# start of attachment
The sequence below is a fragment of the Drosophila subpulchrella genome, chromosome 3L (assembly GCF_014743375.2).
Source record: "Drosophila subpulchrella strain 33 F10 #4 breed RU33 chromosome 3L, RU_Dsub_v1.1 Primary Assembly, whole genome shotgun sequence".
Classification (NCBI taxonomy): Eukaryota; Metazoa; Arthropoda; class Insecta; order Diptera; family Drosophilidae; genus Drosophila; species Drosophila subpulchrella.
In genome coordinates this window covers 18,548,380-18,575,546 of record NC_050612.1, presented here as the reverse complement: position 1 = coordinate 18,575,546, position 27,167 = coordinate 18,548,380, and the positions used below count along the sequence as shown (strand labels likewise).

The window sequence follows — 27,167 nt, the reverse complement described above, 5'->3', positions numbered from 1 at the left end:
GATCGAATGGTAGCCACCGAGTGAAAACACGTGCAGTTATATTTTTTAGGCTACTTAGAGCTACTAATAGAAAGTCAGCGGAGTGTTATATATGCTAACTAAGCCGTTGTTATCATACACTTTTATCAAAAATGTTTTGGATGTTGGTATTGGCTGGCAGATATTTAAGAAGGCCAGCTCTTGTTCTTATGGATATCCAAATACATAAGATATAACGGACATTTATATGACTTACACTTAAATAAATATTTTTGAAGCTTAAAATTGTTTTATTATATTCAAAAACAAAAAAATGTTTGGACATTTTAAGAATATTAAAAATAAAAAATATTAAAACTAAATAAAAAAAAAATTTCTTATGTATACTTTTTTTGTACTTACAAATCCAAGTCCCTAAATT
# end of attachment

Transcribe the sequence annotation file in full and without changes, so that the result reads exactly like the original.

The sequence below is a fragment of the Drosophila subpulchrella genome, chromosome 3L (assembly GCF_014743375.2).
Source record: "Drosophila subpulchrella strain 33 F10 #4 breed RU33 chromosome 3L, RU_Dsub_v1.1 Primary Assembly, whole genome shotgun sequence".
Classification (NCBI taxonomy): Eukaryota; Metazoa; Arthropoda; class Insecta; order Diptera; family Drosophilidae; genus Drosophila; species Drosophila subpulchrella.
In genome coordinates this window covers 18,548,380-18,575,546 of record NC_050612.1, presented here as the reverse complement: position 1 = coordinate 18,575,546, position 27,167 = coordinate 18,548,380, and the positions used below count along the sequence as shown (strand labels likewise).

The window sequence follows — 27,167 nt, the reverse complement described above, 5'->3', positions numbered from 1 at the left end:
GATCGAATGGTAGCCACCGAGTGAAAACACGTGCAGTTATATTTTTTAGGCTACTTAGAGCTACTAATAGAAAGTCAGCGGAGTGTTATATATGCTAACTAAGCCGTTGTTATCATACACTTTTATCAAAAATGTTTTGGATGTTGGTATTGGCTGGCAGATATTTAAGAAGGCCAGCTCTTGTTCTTATGGATATCCAAATACATAAGATATAACGGACATTTATATGACTTACACTTAAATAAATATTTTTGAAGCTTAAAATTGTTTTATTATATTCAAAAACAAAAAAATGTTTGGACATTTTAAGAATATTAAAAATAAAAAATATTAAAACTAAATAAAAAAAAAATTTCTTATGTATACTTTTTTTGTACTTACAAATCCAAGTCCCTAAATT